Pennsylvania home to six HOF QBs

Pennsylvania is home to six of the 23 modern-era Pro Football Hall of Fame QBs. Western Pennsylvania is the breeding ground for these all-time signal-callers, including Beaver Falls' own Joe Namath. Harry Harris/AP

Explaining why Pennsylvania developed so many of the game's great quarterbacks is like explaining why Hollywood developed beautiful movie stars. They became synonymous with the time and place. For four decades after World War II, Pennsylvania churned out one QB after another like the bottling line at Iron City Beer, the iconic Pittsburgh brand.

Speaking of which, to say "Pennsylvania quarterbacks" in this context is generous to any town east of Johnstown. To find the best quarterbacks from the state, you could draw a line on the map within an hour of Pittsburgh in Western Pee-Ay. The coal mines and steel mills and railroads forged them all, the first- or second-generation sons of immigrants. You can hear Ellis Island in their names: Unitas and Blanda, Namath and Montana, Marino and Kelly.

"Even if the father didn't work in the steel mill, the grandfather did," said Ernie Accorsi, the retired New York Giants general manager who grew up in Hershey on the other side of the state. "They are products of coal and steel, products of their upbringing. It's no accident. There's a toughness to those people."

Forget what kind of arms they had, even if a Joe Namath pass whirred through the air as if it were on a zip line. Forget that Joe Montana could be more accurate while chased than most quarterbacks throwing against air. The reason six quarterbacks from Western Pa. reside in the Pro Football Hall of Fame is their leadership.

"I was never a pampered high school athlete," George Blanda, who died in September 2010, once told a writer. "If you played poorly in those Western Pennsylvania towns, you couldn't run fast enough to get away from the lynch mob."

That writer, Wells Twombly, wrote a book called "Blanda: Alive and Kicking" in 1972, when the 45-year-old quarterback and kicker still played for the Oakland Raiders. This is how Twombly described what drove Blanda:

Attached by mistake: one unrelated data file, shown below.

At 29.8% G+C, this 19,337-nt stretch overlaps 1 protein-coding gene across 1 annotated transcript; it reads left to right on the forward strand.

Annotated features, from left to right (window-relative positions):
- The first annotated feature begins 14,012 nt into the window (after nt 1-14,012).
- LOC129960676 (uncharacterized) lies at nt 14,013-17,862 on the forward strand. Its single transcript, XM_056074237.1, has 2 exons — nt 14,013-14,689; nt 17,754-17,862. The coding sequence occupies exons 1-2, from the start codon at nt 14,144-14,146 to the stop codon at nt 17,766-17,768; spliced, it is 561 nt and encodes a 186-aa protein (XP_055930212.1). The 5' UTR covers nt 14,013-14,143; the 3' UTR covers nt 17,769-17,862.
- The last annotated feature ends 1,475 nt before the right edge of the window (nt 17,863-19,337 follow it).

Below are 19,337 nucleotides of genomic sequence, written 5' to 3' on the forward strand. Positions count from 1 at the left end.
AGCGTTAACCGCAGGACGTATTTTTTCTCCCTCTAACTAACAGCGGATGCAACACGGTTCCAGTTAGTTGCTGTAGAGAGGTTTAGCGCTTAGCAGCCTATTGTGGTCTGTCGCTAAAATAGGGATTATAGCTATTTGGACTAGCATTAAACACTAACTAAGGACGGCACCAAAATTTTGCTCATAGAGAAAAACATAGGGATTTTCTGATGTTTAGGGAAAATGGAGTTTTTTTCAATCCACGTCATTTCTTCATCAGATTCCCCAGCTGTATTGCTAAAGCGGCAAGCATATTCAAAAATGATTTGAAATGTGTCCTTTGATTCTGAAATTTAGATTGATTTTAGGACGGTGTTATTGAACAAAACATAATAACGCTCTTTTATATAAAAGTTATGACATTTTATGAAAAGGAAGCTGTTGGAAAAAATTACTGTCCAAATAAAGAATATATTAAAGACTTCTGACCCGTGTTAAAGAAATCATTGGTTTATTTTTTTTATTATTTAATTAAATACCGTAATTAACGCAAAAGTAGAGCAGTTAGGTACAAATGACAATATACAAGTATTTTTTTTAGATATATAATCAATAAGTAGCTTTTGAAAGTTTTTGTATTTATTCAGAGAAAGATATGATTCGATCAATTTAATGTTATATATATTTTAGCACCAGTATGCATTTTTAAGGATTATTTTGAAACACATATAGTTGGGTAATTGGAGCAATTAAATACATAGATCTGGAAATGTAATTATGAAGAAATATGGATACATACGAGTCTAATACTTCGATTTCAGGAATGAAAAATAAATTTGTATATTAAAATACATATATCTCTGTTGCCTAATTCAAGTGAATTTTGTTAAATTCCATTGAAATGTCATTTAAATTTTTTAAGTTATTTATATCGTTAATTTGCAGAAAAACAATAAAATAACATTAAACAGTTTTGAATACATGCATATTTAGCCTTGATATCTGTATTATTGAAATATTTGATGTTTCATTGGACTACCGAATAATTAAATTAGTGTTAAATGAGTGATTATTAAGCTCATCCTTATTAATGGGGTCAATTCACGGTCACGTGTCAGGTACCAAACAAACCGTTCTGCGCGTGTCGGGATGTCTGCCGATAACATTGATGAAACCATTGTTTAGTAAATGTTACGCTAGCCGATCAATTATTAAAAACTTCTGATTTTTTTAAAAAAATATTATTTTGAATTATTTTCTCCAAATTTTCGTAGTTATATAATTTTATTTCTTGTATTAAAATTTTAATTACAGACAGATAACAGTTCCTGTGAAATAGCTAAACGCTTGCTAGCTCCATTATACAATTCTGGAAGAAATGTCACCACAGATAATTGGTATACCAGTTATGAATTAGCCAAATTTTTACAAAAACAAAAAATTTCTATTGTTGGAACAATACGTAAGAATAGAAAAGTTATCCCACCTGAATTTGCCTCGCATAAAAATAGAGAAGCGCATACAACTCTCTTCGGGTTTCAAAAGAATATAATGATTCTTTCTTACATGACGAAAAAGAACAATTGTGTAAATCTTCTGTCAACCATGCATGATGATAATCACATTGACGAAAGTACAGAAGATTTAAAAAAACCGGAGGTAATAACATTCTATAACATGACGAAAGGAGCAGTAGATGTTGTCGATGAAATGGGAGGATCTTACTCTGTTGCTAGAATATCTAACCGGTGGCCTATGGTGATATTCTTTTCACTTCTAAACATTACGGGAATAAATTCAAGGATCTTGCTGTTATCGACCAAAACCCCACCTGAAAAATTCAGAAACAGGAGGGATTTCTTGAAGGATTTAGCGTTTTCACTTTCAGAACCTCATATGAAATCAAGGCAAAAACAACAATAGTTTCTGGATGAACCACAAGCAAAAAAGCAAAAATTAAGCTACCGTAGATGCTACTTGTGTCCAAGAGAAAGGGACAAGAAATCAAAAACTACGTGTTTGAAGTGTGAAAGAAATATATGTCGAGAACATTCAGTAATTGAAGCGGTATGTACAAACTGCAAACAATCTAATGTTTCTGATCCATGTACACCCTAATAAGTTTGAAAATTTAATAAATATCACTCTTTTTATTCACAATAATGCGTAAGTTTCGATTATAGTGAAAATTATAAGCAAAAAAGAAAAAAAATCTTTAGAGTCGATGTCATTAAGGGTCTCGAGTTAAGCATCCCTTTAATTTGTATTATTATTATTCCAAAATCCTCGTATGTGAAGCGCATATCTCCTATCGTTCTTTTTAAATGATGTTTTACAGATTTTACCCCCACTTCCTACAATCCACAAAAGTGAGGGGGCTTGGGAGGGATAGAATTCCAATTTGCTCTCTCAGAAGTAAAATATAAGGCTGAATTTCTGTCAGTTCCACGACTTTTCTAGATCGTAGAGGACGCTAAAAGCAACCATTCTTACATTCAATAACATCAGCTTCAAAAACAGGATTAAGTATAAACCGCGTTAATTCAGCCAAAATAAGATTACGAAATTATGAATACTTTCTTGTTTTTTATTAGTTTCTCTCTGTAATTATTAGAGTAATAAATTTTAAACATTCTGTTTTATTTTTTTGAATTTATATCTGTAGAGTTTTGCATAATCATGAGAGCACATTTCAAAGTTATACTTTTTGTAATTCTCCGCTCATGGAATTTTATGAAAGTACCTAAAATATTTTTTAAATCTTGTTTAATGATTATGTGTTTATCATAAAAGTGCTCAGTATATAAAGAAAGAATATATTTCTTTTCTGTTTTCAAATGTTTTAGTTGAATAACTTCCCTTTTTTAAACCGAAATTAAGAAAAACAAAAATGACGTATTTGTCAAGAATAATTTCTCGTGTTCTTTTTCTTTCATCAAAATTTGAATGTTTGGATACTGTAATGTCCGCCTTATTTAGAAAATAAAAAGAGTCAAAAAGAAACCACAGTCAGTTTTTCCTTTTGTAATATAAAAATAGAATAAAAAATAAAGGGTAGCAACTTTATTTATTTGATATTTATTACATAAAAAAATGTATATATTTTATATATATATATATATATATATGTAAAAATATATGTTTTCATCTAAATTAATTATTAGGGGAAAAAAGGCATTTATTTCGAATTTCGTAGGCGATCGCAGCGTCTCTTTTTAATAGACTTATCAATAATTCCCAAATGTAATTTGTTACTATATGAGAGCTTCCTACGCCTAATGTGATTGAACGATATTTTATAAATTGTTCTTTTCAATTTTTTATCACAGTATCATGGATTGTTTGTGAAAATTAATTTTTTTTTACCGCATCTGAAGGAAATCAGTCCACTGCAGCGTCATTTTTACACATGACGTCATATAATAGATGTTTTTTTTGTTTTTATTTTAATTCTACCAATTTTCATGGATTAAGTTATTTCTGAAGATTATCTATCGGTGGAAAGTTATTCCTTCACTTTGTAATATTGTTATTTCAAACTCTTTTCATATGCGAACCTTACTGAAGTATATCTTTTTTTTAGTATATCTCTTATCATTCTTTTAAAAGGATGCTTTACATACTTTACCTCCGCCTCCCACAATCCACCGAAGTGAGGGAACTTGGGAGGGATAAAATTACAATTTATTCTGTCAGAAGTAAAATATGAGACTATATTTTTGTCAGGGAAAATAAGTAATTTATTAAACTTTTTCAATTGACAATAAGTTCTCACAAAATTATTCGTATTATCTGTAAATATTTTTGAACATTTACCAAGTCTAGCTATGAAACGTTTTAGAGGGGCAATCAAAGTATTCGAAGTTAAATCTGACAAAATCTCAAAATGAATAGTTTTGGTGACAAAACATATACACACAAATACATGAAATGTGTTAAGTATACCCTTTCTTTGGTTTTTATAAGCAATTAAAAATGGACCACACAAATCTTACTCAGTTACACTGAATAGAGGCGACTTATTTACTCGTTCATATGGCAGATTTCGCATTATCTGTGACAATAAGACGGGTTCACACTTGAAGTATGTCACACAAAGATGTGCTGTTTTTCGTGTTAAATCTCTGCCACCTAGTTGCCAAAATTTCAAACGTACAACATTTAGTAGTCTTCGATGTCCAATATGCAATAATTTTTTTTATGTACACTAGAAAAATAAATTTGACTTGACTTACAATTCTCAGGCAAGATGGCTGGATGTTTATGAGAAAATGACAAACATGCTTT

"No matter where George Blanda goes, no matter what he does, he is not far away, spiritually, from Youngwood. He remains a tough, competitive Slavic boy struggling -- always struggling -- to avoid the choking horror of the mines."

Blanda's family emigrated from Hungary and made a home in Youngwood, a few miles north on U.S. Route 119 from Connellsvile, where John Lujack, the 1947 Heisman Trophy winner, grew up the son of a railroad boilermaker. All those players coming out of the region possessed that drive. Or maybe it possessed them.

There was Johnny Unitas, playing for the Baltimore Colts in that magical 1958 season with three broken ribs, throwing a block for halfback Lenny Moore on a reverse. The '58 season ended in the first "Greatest Game Ever Played," when Unitas led the Colts to an overtime victory over the New York Giants in the NFL Championship Game.

He wore No. 19 and they called him Johnny U. In Beaver Falls, 40 miles northwest of Pittsburgh, the all-star high school quarterback wore No. 19. They called him Joey U. Namath grew up in the poor part of town and escaped his dad's steel mill to play at Alabama. Coach Bear Bryant called him "Babe," as in Parilli, who like Blanda had played quarterback for Bryant at Kentucky.

"I guess to him," Namath once said of the coach he loved, "all Pennsylvanians look alike."

Parilli, an All-American for Bryant who played pro football for 18 seasons, grew up in Rochester, Pa., just down the river from Beaver Falls. Namath's reputation for brashness, sealed with his successful guarantee that his New York Jets would win Super Bowl III, hid the toughness that drove him onto the field until his surgical knees no longer would take it.

After Namath came Montana, a grandson of Italian and Sicilian immigrants. And then, in that magical 1983 NFL draft, when six quarterbacks went in the first round, two of them, Dan Marino and Jim Kelly, came from Western Pa.

The surge of quarterbacks from the region ended with that generation. The surge of players at every position receded. The steel mills shut down. The high schools closed with them. Football in Western Pennsylvania is a shell of what it once was.

If there is any solace in history, it is this: To see Pennsylvania's best quarterbacks, you only have to travel 50 miles west of the state line to Canton, Ohio. Of the 23 modern-era quarterbacks elected to the Pro Football Hall of Fame, these six -- Blanda, Unitas, Namath, Montana, Kelly and Marino -- came from Western Pee-Ay.